You will not be able to use an API to edit users unless you permit it. You’ll need to go tick the following:
Shared Components > Security > Runtime API Usage
Add a check to “Modify Workspace Repository” thereby permitting an application to reach back into APEX to modify user profiles.
Low-Code versus No-Code
Low-Code means that a developer has a reduced burden for application development. The procedures and views listed above provide a superlative low-code approach to user management. To cross the threshold to No-Code, we’d have to have a sample application with a full suite of user management features included, ideally introduced to an application with a cool little checkbox such as we see with Access Management in the Create Application Wizard.
My goal for next week is to write a robust application in APEX 20.x using the modern DML features. I’ll post this on my GitHub as an APEX application one can install.
I gave myself a giggle about including this code in a Sample App. It could be a bit of a risk for Oracle to do this. You let someone install a sample app as a developer, then maybe it doesn’t work so well without Admin permissions. A developer installs an application that requires admin rights. Now developer wants admin rights, blah, blah, blah. I understand the hesitancy. Providing administrative level access for one application is a different risk level than giving administrative level access to your APEX. I’ll publish the application on Github ensuring my personal stuff and our corporate stuff is safe. And in the blog, I’ll provide code samples for ye olde copy-n-paste.
Can you use the Oracle APEX view/table apex_workspace_apex_users to provide all of the features you need for a proper user table. The basics are covered with fields including username, first name, last name, email. Fields needed for APEX are visible with expiry date for the password, failed attempt counter, and toggles for APEX admin and APEX developer. We also have 10 flexible fields called “attributes”. They are numbered 1 through 10 and can be use to enhance the user table to suit your needs. Maybe you put the user’s language preference in attribute 1, the code (run from within an APEX page and session):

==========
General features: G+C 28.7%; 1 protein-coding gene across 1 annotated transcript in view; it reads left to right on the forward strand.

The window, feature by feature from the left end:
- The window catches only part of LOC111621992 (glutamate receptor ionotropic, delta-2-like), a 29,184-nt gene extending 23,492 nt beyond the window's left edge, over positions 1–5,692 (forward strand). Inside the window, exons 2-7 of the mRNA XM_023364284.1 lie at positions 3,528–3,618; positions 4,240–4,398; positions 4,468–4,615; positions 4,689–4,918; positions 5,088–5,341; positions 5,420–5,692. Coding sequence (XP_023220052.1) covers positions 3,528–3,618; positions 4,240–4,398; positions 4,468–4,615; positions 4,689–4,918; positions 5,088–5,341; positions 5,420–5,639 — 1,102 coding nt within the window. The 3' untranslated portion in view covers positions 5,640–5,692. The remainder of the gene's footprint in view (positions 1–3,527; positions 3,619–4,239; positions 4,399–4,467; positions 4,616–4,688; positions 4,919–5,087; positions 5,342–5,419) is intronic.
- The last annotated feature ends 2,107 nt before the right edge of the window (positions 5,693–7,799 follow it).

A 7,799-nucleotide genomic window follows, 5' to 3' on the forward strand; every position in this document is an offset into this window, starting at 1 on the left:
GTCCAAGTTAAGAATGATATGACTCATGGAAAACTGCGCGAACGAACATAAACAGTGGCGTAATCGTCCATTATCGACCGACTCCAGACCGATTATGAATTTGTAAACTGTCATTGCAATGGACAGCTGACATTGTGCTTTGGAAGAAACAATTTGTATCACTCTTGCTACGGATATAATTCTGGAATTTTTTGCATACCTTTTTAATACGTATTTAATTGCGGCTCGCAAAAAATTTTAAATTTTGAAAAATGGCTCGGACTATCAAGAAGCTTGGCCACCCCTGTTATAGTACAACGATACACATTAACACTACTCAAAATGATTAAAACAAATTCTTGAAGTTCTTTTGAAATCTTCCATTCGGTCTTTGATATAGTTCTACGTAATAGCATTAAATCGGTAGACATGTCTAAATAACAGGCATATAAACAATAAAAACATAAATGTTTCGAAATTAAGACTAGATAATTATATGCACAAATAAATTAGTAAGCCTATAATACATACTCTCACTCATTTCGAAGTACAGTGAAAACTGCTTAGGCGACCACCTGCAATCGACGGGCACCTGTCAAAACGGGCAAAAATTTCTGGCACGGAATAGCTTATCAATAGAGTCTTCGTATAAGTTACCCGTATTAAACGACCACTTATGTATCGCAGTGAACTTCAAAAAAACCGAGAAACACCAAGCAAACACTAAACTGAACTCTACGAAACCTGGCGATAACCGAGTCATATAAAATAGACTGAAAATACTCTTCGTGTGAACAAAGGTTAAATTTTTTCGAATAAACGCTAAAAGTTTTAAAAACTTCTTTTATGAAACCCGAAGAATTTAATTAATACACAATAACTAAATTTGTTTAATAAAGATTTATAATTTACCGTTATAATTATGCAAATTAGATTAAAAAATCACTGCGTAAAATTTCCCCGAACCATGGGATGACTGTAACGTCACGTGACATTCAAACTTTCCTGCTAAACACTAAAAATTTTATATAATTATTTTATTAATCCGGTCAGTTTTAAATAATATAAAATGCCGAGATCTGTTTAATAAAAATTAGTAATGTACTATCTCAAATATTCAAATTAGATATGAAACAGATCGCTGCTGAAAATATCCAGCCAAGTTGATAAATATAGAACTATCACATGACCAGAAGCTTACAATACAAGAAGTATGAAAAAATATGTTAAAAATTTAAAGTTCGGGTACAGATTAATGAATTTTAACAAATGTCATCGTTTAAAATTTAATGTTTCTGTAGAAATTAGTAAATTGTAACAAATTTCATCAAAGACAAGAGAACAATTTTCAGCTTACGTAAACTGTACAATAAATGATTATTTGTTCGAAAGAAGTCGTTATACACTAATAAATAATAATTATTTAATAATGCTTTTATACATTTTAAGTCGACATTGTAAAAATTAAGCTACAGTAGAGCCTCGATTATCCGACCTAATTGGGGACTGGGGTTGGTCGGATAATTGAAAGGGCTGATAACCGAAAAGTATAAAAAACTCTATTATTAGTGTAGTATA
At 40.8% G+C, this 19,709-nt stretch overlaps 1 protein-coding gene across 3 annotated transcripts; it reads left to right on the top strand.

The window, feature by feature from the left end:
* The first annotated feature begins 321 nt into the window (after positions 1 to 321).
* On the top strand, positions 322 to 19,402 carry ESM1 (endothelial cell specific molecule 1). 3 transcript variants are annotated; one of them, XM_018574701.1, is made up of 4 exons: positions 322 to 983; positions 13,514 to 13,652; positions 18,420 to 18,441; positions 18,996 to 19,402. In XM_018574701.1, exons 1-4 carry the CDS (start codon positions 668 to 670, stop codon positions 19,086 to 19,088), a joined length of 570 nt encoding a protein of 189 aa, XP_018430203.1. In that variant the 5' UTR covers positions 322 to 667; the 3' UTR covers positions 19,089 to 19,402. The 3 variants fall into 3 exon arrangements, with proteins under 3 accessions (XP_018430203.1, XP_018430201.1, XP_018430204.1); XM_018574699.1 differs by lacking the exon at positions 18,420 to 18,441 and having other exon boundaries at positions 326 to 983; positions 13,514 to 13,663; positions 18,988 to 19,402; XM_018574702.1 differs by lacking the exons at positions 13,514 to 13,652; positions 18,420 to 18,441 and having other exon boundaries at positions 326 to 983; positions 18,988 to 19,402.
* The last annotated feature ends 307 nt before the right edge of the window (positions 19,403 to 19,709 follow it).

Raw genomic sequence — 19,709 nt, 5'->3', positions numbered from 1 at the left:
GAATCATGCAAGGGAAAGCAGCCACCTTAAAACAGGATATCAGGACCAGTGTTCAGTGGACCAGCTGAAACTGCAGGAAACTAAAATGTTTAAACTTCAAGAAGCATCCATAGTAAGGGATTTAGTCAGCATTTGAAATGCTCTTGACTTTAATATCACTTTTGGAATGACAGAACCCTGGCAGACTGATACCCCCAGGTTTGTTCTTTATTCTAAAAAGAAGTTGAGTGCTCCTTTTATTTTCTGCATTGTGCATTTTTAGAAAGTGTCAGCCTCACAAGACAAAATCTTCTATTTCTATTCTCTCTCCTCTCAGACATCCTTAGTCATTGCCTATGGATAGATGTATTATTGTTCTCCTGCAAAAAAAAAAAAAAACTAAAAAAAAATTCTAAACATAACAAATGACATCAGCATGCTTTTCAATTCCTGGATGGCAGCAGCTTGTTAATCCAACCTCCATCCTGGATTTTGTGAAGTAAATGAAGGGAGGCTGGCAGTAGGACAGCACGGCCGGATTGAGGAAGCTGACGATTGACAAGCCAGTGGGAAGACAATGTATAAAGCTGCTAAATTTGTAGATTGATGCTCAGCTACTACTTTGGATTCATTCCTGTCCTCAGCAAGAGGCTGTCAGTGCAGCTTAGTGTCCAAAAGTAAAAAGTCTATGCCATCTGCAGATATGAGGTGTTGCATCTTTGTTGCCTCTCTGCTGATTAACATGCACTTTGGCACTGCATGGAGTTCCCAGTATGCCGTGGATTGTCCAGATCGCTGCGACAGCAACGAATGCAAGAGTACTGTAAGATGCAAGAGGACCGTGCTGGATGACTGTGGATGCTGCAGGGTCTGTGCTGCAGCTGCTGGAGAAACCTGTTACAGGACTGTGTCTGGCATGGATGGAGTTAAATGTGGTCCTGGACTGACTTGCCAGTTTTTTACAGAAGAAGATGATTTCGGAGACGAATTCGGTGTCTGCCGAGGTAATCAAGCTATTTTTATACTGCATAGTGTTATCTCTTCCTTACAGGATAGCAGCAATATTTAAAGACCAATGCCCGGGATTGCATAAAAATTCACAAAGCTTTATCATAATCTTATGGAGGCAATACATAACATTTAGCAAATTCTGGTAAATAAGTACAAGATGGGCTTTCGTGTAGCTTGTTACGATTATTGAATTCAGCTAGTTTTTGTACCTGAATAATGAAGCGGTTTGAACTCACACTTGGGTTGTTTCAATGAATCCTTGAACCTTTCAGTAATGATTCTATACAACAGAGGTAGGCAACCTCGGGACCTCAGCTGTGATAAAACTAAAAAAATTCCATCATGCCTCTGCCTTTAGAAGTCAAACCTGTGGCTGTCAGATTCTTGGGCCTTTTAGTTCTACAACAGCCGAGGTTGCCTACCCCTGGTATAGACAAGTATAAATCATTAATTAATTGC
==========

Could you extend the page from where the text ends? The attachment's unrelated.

BEGIN APEX_UTIL.SET_ATTRIBUTE ( p_userid => apex_util.get_user_id(p_username => 'FRED'), p_attribute_number => 1, p_attribute_value => 'en'); -- Language preference END;
Observe that this function uses the numeric primary key for the User ID. When getting the same attribute, use the “username” as shown below:
DECLARE l_language VARCHAR2(4000); BEGIN l_language := APEX_UTIL.GET_ATTRIBUTE ( p_username => 'FRED', p_attribute_number => 1 ); APEX_UTIL.SET_SESSION_LANG( P_LANG => l_language); END;
Of course, if your needs for a user table exceeds the capabilities of this internal APEX table, then you can build a one-to-one relationship to your own table.
Accessing the APEX user table can only be done within an APEX session, requires correct permissions within APEX. Updating data in the APEX user table must be done through functions/procedures provided by the APEX_UTIL package.